The high-profile execution of Stan “Tookie” Williams, co-founder of the one of the states most notorious gangs, and a recent spike in scheduled executions has sparked a lively debate on the merits of the death penalty in California.
Rapper Snoop Dogg speaks during a rally at San Quentin for Stan “Tookie” Williams.
About two-thirds of Californians support the death penalty, according to polls, but recent events show that the pendulum could be starting to swing in another direction — toward abolishing capital punishment.
The state Assembly has scheduled a hearing in January for a bill that could stop executions in the state until January 2009 — a year after a special commission created to investigate potential flaws in the death penalty is scheduled to file its report. Gov. Arnold Schwarzenegger’s administration has also forced a philosophical shift and a major personnel shakeup in the state’s prison system. Last summer he added “rehabilitation” to the title of the agency responsible for overseeing the prisons in California and appointed a new director.
Rehabilitation was the focus of the debate surrounding Williams’ execution, which took place Dec. 13 after months of protests that brought rapper Snoop Doggy Dogg, Rev. Jesse Jackson and celebrity activist Bianca Jagger to the gates of San Quentin State Penitentiary. Williams was sentenced to die after he was convicted of killing four people on two occasions in 1979, crimes he claimed he did not commit. After remaining active in the Crips — a gang he co-founded in Los Angeles — for about 10 years at San Quentin, Williams repented of his criminal actions and wrote several books aimed at keeping children off the street. Williams’ supporters claimed the actions he took in the latter years of his life showed that he was redeemed, and he should be granted clemency so he could continue to help children while serving a life sentence.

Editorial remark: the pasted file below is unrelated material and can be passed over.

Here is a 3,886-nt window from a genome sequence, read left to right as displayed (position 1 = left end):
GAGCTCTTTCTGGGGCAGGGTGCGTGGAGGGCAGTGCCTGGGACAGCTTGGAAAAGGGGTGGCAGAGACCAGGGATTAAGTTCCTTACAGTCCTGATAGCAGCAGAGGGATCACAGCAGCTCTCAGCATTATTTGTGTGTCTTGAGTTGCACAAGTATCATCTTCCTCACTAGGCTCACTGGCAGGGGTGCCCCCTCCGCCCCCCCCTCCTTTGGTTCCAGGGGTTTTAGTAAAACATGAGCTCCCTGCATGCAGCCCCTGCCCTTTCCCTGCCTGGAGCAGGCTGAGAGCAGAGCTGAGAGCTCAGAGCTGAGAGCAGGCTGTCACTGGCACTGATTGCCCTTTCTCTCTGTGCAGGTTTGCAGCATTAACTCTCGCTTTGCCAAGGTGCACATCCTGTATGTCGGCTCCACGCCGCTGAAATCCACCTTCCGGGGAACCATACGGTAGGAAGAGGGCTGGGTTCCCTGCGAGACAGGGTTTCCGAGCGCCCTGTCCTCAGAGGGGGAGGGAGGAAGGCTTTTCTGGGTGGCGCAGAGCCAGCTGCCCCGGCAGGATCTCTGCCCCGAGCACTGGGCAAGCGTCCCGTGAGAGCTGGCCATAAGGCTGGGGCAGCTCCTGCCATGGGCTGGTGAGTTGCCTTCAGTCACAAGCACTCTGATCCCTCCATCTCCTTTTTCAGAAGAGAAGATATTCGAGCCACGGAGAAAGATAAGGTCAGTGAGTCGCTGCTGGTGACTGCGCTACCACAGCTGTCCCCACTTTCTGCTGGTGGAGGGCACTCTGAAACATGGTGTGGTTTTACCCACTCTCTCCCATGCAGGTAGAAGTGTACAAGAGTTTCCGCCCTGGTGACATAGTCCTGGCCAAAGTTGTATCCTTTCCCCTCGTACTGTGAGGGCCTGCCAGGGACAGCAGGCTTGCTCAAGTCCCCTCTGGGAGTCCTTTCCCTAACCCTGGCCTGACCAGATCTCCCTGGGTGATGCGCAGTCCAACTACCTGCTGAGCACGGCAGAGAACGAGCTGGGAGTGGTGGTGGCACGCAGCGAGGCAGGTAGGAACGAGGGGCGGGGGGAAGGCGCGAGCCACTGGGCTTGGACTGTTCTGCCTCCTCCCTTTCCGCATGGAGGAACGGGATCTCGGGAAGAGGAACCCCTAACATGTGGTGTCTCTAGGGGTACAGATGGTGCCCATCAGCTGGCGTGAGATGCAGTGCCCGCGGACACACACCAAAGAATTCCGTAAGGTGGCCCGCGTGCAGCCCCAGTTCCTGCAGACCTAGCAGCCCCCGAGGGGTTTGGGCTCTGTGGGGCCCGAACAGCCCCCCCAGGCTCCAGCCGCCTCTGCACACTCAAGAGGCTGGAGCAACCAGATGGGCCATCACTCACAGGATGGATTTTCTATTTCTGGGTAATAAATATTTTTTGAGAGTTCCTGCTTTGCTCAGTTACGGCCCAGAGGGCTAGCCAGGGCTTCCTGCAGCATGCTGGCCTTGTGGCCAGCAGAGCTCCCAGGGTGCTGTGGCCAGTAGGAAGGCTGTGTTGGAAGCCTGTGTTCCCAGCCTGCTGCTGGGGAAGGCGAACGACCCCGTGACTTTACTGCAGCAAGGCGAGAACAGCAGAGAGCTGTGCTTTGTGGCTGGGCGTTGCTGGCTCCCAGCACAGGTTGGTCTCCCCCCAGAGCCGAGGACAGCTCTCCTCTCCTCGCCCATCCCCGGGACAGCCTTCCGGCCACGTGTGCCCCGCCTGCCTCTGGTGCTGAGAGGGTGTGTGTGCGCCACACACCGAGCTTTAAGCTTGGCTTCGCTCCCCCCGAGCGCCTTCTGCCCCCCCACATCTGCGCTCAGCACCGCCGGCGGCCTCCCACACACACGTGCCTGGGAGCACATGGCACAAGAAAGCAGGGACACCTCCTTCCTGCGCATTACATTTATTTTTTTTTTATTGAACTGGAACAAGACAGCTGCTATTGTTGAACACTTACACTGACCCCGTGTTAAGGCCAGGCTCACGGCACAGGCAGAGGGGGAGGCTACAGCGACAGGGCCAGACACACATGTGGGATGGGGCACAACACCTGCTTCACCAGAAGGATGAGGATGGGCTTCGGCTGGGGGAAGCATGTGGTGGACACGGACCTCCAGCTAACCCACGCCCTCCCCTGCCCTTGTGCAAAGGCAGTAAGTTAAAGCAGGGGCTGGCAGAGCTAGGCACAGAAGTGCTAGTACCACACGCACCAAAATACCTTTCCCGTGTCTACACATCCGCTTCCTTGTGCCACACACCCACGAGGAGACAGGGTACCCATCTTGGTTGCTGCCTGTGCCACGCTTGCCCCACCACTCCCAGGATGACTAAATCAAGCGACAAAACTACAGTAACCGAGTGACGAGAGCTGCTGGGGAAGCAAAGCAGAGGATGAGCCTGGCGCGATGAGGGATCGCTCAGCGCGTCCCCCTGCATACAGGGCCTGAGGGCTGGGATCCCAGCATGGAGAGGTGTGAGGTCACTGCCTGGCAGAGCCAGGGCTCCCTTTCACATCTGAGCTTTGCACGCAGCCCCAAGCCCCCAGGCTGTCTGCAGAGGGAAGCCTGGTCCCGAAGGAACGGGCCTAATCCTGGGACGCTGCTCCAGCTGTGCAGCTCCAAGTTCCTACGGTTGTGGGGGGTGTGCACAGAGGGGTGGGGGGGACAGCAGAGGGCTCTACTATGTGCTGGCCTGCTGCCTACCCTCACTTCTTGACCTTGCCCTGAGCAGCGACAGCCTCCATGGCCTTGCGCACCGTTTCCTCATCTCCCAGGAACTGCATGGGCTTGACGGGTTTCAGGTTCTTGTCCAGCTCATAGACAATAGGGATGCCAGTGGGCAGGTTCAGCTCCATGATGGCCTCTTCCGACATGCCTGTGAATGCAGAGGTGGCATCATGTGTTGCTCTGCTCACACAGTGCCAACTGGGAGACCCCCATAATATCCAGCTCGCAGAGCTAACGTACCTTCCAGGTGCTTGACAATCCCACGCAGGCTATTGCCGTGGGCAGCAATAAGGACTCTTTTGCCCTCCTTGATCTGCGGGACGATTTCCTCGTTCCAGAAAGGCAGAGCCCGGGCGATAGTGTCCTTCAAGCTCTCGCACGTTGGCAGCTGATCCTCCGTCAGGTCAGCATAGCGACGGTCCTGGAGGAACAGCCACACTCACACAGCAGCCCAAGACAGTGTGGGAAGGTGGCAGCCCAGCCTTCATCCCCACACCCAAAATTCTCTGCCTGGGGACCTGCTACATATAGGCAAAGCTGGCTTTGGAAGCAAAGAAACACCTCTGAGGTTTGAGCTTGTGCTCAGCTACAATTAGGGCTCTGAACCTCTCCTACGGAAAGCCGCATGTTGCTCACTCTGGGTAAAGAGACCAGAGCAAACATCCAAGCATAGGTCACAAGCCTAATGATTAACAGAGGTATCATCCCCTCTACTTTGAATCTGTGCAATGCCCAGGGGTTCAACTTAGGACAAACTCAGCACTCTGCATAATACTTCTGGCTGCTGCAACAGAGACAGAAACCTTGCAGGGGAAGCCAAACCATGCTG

Wheelchair-bound Clarence Ray Allen, 75, is scheduled to be the next California inmate to be sentenced to death. If his execution occurs on Jan. 17, he will be the oldest person executed in California since the death penalty was restored in 1977. The three-time murderer is legally blind and diabetic. Another convicted murderer, Michael Morales, is expected to be executed in February or March.
If both executions occur it will mark a significant increase in the rate of executions California. Only 11 inmates have been executed in the state in the last 13 years. There were no executions from 1977 to 1992.
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